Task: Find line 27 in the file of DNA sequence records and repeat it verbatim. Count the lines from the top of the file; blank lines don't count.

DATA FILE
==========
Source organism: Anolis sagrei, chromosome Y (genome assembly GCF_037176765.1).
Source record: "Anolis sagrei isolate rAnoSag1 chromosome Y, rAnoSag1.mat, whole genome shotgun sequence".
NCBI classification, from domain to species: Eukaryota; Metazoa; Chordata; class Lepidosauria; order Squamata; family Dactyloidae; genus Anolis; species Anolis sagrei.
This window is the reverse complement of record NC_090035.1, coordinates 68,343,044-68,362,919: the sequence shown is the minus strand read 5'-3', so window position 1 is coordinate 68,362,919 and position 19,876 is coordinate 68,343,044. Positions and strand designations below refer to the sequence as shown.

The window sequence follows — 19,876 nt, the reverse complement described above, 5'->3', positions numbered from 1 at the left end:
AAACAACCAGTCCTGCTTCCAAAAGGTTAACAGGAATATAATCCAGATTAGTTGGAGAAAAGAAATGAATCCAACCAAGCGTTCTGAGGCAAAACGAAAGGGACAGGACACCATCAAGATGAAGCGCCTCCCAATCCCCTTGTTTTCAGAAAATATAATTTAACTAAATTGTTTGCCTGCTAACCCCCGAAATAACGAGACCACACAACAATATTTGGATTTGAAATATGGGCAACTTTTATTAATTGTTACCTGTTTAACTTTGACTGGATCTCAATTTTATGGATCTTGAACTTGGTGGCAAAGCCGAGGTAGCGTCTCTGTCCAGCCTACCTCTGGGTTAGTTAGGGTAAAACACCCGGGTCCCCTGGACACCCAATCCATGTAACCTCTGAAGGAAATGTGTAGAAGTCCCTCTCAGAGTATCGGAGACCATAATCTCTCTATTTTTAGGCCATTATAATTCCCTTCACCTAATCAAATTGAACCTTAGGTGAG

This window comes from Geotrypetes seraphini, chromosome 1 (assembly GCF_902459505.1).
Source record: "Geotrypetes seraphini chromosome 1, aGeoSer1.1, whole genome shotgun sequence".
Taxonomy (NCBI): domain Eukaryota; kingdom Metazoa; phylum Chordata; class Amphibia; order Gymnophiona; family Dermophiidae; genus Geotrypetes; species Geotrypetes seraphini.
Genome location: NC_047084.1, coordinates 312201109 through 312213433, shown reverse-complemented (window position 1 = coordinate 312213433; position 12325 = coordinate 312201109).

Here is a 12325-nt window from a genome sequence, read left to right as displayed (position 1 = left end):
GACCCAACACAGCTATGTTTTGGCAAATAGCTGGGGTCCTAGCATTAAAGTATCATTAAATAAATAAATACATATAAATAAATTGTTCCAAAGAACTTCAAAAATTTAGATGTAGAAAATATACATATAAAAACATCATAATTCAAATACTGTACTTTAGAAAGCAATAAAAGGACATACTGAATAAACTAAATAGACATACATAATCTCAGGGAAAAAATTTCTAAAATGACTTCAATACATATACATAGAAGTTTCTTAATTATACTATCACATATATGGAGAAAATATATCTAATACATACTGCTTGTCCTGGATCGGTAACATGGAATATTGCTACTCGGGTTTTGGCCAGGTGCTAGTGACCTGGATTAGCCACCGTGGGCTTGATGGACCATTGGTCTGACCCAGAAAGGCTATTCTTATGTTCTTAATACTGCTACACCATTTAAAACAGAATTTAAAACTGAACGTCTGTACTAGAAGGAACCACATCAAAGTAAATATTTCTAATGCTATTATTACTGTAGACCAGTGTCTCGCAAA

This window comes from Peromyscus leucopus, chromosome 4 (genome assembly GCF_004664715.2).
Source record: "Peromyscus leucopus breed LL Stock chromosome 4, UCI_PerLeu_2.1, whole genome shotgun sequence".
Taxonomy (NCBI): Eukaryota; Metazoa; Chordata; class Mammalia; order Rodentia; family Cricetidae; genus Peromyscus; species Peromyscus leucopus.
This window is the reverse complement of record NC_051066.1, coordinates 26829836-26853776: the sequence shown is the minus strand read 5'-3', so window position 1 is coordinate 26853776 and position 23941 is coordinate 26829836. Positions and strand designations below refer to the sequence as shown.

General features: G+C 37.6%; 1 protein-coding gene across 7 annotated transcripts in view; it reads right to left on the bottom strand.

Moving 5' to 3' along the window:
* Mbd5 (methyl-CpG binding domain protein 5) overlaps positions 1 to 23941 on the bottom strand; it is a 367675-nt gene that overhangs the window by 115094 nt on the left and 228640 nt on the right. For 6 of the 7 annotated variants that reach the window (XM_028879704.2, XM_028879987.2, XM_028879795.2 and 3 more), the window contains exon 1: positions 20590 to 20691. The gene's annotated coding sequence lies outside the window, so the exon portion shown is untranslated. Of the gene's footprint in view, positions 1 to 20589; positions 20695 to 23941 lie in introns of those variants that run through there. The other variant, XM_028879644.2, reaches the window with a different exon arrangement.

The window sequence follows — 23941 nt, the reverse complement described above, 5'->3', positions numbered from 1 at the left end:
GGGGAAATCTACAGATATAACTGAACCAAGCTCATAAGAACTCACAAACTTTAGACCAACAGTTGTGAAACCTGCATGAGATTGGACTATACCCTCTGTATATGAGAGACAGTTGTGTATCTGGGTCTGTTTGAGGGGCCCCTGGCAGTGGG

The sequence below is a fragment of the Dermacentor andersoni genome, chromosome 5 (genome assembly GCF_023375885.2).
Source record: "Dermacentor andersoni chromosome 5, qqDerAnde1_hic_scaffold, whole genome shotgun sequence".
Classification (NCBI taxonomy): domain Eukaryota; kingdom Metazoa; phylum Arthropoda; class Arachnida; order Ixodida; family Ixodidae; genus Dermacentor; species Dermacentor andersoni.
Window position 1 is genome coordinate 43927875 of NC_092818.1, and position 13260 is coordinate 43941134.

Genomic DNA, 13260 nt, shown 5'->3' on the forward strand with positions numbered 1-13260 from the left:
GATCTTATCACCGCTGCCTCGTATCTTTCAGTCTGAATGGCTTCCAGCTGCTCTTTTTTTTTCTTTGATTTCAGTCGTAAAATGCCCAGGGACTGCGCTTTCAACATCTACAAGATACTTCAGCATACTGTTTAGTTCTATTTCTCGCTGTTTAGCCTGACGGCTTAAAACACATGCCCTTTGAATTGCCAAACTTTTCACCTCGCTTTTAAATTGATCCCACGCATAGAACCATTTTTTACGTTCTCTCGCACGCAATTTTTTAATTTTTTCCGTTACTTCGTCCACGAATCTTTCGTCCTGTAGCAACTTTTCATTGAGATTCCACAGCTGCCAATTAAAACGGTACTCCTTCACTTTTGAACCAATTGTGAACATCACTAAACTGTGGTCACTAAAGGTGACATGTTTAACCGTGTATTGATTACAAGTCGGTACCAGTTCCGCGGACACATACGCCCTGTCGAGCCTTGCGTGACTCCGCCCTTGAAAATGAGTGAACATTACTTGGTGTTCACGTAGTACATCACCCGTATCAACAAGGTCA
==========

GATCTTATCACCGCTGCCTCGTATCTTTCAGTCTGAATGGCTTCCAGCTGCTCTTTTTTTTTCTTTGATTTCAGTCGTAAAATGCCCAGGGACTGCGCTTTCAACATCTACAAGATACTTCAGCATACTGTTTAGTTCTATTTCTCGCTGTTTAGCCTGACGGCTTAAAACACATGCCCTTTGAATTGCCAAACTTTTCACCTCGCTTTTAAATTGATCCCACGCATAGAACCATTTTTTACGTTCTCTCGCACGCAATTTTTTAATTTTTTCCGTTACTTCGTCCACGAATCTTTCGTCCTGTAGCAACTTTTCATTGAGATTCCACAGCTGCCAATTAAAACGGTACTCCTTCACTTTTGAACCAATTGTGAACATCACTAAACTGTGGTCACTAAAGGTGACATGTTTAACCGTGTATTGATTACAAGTCGGTACCAGTTCCGCGGACACATACGCCCTGTCGAGCCTTGCGTGACTCCGCCCTTGAAAATGAGTGAACATTACTTGGTGTTCACGTAGTACATCACCCGTATCAACAAGGTCA